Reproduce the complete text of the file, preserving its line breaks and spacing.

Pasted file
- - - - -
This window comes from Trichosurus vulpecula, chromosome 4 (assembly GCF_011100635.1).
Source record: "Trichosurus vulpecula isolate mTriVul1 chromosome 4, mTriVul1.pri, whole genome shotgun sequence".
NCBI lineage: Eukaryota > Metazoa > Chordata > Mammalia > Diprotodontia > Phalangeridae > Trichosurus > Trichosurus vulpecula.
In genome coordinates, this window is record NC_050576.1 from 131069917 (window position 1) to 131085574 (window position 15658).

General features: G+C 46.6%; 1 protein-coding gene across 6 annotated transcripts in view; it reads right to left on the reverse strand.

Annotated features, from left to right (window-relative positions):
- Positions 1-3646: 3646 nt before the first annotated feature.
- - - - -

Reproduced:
This window comes from Trichosurus vulpecula, chromosome 4 (assembly GCF_011100635.1).
Source record: "Trichosurus vulpecula isolate mTriVul1 chromosome 4, mTriVul1.pri, whole genome shotgun sequence".
NCBI lineage: Eukaryota > Metazoa > Chordata > Mammalia > Diprotodontia > Phalangeridae > Trichosurus > Trichosurus vulpecula.
In genome coordinates, this window is record NC_050576.1 from 131069917 (window position 1) to 131085574 (window position 15658).

General features: G+C 46.6%; 1 protein-coding gene across 6 annotated transcripts in view; it reads right to left on the reverse strand.

Annotated features, from left to right (window-relative positions):
- Positions 1-3646: 3646 nt before the first annotated feature.